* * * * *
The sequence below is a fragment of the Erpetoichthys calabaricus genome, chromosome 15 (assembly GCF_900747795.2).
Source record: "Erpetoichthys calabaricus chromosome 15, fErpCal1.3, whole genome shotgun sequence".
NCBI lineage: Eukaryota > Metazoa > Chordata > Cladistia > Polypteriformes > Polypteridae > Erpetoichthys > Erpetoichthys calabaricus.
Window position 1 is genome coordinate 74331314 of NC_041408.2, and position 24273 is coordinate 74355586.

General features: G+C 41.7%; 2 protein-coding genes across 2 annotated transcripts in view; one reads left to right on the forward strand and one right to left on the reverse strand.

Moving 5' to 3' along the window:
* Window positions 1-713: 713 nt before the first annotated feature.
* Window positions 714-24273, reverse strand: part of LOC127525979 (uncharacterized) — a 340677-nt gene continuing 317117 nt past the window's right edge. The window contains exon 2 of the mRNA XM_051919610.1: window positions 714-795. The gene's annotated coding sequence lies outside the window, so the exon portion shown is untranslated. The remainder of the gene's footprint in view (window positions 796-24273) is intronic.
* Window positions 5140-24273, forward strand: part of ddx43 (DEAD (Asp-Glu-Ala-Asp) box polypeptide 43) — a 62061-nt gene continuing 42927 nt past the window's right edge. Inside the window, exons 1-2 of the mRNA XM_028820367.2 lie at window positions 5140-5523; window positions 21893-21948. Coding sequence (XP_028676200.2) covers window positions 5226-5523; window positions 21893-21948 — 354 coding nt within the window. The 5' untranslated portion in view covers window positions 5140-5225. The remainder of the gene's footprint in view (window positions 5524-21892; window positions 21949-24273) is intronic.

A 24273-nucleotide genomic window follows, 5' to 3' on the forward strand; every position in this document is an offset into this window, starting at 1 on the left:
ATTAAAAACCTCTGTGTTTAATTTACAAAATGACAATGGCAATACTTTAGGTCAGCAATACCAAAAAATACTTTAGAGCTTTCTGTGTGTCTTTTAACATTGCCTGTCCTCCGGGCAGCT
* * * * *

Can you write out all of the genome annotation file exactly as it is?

The sequence below is a fragment of the Erpetoichthys calabaricus genome, chromosome 15 (assembly GCF_900747795.2).
Source record: "Erpetoichthys calabaricus chromosome 15, fErpCal1.3, whole genome shotgun sequence".
NCBI lineage: Eukaryota > Metazoa > Chordata > Cladistia > Polypteriformes > Polypteridae > Erpetoichthys > Erpetoichthys calabaricus.
Window position 1 is genome coordinate 74331314 of NC_041408.2, and position 24273 is coordinate 74355586.

General features: G+C 41.7%; 2 protein-coding genes across 2 annotated transcripts in view; one reads left to right on the forward strand and one right to left on the reverse strand.

Moving 5' to 3' along the window:
* Window positions 1-713: 713 nt before the first annotated feature.
* Window positions 714-24273, reverse strand: part of LOC127525979 (uncharacterized) — a 340677-nt gene continuing 317117 nt past the window's right edge. The window contains exon 2 of the mRNA XM_051919610.1: window positions 714-795. The gene's annotated coding sequence lies outside the window, so the exon portion shown is untranslated. The remainder of the gene's footprint in view (window positions 796-24273) is intronic.
* Window positions 5140-24273, forward strand: part of ddx43 (DEAD (Asp-Glu-Ala-Asp) box polypeptide 43) — a 62061-nt gene continuing 42927 nt past the window's right edge. Inside the window, exons 1-2 of the mRNA XM_028820367.2 lie at window positions 5140-5523; window positions 21893-21948. Coding sequence (XP_028676200.2) covers window positions 5226-5523; window positions 21893-21948 — 354 coding nt within the window. The 5' untranslated portion in view covers window positions 5140-5225. The remainder of the gene's footprint in view (window positions 5524-21892; window positions 21949-24273) is intronic.

A 24273-nucleotide genomic window follows, 5' to 3' on the forward strand; every position in this document is an offset into this window, starting at 1 on the left:
ATTAAAAACCTCTGTGTTTAATTTACAAAATGACAATGGCAATACTTTAGGTCAGCAATACCAAAAAATACTTTAGAGCTTTCTGTGTGTCTTTTAACATTGCCTGTCCTCCGGGCAGCT